“The diocese and another defendant have settled these lawsuits brought by the four claimants who were s*******y abused by Angelo Serrano at his private apartment many years ago,” the statement said. “Mr. Serrano was a volunteer worker at a local parish; he was not clergy or an employee of the diocese or parish.” It also described the victims as adolescents, rather than children.
The statement added that for three of the claimants, “another defendant” would be contributing “a significant portion of the settlement.” Lawyers for the victims said that an affiliated after-school program, whose name was to be kept confidential as a condition of the settlement, was paying a small part of the award.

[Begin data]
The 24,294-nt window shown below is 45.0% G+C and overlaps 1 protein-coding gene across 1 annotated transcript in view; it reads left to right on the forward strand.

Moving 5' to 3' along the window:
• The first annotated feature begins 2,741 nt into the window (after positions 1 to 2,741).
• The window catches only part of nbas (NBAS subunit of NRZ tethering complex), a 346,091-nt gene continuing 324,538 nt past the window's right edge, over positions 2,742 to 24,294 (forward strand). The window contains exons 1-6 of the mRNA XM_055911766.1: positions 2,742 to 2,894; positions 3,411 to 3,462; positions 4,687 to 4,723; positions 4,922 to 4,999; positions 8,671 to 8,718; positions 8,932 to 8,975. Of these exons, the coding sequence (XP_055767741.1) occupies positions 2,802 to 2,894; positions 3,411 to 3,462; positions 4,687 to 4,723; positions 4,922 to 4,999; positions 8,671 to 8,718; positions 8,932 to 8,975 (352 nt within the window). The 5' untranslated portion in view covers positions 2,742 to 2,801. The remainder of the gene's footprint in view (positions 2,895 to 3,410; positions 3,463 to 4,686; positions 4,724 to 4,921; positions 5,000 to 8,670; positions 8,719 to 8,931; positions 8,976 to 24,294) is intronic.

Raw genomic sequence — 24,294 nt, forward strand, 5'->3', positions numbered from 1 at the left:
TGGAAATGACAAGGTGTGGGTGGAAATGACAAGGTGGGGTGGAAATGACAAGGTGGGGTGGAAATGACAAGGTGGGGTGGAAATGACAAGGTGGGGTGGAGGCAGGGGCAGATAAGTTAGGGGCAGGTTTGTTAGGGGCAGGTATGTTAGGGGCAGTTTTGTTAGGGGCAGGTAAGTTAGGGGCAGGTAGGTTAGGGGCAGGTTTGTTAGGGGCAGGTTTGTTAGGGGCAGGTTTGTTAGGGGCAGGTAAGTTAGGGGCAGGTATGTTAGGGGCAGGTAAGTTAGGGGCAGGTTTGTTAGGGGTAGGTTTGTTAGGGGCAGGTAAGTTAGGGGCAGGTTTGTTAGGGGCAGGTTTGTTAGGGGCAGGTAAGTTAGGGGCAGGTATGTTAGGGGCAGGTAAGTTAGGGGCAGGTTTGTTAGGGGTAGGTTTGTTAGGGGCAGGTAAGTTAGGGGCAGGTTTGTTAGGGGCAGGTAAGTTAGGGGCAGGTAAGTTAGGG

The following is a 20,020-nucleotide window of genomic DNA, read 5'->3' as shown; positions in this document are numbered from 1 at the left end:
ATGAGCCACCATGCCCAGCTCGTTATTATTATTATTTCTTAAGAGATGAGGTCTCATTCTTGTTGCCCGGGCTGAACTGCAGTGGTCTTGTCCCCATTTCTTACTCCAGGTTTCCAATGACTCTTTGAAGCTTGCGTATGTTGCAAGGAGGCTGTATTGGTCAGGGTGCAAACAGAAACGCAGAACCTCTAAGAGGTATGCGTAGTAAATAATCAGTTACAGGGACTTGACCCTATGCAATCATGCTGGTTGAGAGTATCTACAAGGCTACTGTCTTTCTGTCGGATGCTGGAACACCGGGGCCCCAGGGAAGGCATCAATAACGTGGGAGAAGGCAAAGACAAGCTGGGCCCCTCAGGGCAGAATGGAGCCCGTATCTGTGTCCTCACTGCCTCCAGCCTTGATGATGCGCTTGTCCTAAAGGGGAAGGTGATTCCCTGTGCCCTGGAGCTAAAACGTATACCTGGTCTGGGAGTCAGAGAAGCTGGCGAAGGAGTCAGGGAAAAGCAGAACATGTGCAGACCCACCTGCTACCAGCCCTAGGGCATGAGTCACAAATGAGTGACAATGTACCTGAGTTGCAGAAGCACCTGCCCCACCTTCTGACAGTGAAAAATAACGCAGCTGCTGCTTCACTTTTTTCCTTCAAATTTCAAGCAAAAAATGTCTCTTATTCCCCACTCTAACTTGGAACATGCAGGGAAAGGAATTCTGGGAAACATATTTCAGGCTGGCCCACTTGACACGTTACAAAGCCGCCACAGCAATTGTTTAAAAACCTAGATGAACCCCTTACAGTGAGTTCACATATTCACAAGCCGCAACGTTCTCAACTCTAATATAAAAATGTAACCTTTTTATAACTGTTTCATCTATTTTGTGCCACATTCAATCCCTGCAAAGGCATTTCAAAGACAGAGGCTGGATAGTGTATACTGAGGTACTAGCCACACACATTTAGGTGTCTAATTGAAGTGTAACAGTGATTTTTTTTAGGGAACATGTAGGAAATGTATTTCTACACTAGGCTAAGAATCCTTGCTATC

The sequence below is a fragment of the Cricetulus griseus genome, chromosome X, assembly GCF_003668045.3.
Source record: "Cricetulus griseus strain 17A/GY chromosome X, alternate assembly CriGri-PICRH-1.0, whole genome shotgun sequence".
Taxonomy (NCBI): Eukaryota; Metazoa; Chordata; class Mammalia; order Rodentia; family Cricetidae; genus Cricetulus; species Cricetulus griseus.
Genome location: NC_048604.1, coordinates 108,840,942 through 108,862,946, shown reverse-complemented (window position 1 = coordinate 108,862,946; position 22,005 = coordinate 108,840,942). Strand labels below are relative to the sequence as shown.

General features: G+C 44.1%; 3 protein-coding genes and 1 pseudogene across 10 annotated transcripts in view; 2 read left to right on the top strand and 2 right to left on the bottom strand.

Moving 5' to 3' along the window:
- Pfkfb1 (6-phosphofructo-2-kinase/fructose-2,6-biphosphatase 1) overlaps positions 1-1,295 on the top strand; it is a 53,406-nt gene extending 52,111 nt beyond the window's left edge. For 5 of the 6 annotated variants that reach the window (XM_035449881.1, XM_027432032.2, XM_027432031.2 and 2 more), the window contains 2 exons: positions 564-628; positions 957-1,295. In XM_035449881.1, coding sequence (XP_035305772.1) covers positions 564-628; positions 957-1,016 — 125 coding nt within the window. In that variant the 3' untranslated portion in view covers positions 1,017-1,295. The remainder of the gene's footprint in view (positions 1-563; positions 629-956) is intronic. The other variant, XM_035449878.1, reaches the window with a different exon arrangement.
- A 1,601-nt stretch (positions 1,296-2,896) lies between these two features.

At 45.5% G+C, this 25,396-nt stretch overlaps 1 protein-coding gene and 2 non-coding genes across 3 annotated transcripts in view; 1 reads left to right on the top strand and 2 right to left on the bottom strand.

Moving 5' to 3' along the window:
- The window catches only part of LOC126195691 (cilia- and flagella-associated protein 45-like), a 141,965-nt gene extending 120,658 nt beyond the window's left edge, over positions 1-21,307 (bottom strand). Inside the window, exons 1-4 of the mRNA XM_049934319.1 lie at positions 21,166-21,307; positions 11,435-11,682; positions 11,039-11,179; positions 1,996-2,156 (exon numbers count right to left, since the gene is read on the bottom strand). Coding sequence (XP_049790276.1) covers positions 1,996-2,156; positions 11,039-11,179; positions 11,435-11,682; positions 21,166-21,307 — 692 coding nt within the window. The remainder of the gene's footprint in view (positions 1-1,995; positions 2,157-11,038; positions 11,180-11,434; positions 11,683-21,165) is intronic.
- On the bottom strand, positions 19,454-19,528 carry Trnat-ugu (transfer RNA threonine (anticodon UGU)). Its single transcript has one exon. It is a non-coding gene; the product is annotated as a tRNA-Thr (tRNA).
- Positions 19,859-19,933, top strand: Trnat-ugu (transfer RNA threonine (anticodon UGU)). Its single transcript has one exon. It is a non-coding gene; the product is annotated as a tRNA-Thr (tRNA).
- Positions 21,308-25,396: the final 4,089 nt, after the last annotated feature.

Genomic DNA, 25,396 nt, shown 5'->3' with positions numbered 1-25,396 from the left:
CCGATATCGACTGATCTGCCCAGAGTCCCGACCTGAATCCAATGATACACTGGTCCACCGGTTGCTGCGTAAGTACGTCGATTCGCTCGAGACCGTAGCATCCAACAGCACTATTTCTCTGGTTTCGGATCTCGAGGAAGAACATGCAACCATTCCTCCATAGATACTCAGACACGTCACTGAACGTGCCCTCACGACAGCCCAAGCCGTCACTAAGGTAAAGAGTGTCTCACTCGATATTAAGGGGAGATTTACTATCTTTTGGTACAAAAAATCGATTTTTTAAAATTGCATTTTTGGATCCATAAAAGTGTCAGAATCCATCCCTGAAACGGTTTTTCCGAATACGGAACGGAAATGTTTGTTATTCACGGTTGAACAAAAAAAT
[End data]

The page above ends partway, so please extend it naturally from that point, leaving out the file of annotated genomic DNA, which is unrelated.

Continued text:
A spokeswoman for the diocese did not address whether Revs. Shannon and Lynch were punished for failing to report signs of abuse.
One of the boys reported the abuse to his mother, who contacted the police. Mr. Serrano was arrested in September 2009, and pleaded guilty two years later to first-degree s****l conduct charges; he is serving a 15-year sentence at the Fishkill Correctional Facility.
Seeking punitive damages from the diocese, two of the victims filed a lawsuit in 2013, and the other two victims later brought lawsuits as well. The pastors at the church during the time the abuse occurred, the Rev. Stephen P. Lynch and the Rev. Frank Shannon, were named as co-defendants.